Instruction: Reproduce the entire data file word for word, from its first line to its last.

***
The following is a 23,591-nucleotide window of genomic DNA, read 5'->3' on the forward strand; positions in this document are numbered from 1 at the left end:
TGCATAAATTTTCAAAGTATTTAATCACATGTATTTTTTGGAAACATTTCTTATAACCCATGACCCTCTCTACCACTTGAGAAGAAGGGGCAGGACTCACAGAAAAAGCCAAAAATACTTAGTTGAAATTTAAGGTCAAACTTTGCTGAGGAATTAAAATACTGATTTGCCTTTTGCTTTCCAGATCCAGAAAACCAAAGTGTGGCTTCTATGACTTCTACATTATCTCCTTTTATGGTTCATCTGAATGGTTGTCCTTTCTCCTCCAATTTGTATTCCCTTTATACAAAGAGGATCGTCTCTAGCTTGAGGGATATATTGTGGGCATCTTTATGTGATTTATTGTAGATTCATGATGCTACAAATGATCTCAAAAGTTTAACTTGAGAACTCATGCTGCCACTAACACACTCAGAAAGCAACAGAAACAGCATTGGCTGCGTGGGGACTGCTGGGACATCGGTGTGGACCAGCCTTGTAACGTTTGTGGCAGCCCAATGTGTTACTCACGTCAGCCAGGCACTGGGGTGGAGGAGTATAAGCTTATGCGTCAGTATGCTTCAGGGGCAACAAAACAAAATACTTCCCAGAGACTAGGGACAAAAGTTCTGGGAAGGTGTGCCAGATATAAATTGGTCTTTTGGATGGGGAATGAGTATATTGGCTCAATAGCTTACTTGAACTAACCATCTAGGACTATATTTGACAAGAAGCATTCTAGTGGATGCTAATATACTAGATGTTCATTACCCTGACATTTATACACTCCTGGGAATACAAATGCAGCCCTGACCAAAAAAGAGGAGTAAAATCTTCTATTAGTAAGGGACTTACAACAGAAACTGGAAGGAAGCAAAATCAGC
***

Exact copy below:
The following is a 23,591-nucleotide window of genomic DNA, read 5'->3' on the forward strand; positions in this document are numbered from 1 at the left end:
TGCATAAATTTTCAAAGTATTTAATCACATGTATTTTTTGGAAACATTTCTTATAACCCATGACCCTCTCTACCACTTGAGAAGAAGGGGCAGGACTCACAGAAAAAGCCAAAAATACTTAGTTGAAATTTAAGGTCAAACTTTGCTGAGGAATTAAAATACTGATTTGCCTTTTGCTTTCCAGATCCAGAAAACCAAAGTGTGGCTTCTATGACTTCTACATTATCTCCTTTTATGGTTCATCTGAATGGTTGTCCTTTCTCCTCCAATTTGTATTCCCTTTATACAAAGAGGATCGTCTCTAGCTTGAGGGATATATTGTGGGCATCTTTATGTGATTTATTGTAGATTCATGATGCTACAAATGATCTCAAAAGTTTAACTTGAGAACTCATGCTGCCACTAACACACTCAGAAAGCAACAGAAACAGCATTGGCTGCGTGGGGACTGCTGGGACATCGGTGTGGACCAGCCTTGTAACGTTTGTGGCAGCCCAATGTGTTACTCACGTCAGCCAGGCACTGGGGTGGAGGAGTATAAGCTTATGCGTCAGTATGCTTCAGGGGCAACAAAACAAAATACTTCCCAGAGACTAGGGACAAAAGTTCTGGGAAGGTGTGCCAGATATAAATTGGTCTTTTGGATGGGGAATGAGTATATTGGCTCAATAGCTTACTTGAACTAACCATCTAGGACTATATTTGACAAGAAGCATTCTAGTGGATGCTAATATACTAGATGTTCATTACCCTGACATTTATACACTCCTGGGAATACAAATGCAGCCCTGACCAAAAAAGAGGAGTAAAATCTTCTATTAGTAAGGGACTTACAACAGAAACTGGAAGGAAGCAAAATCAGC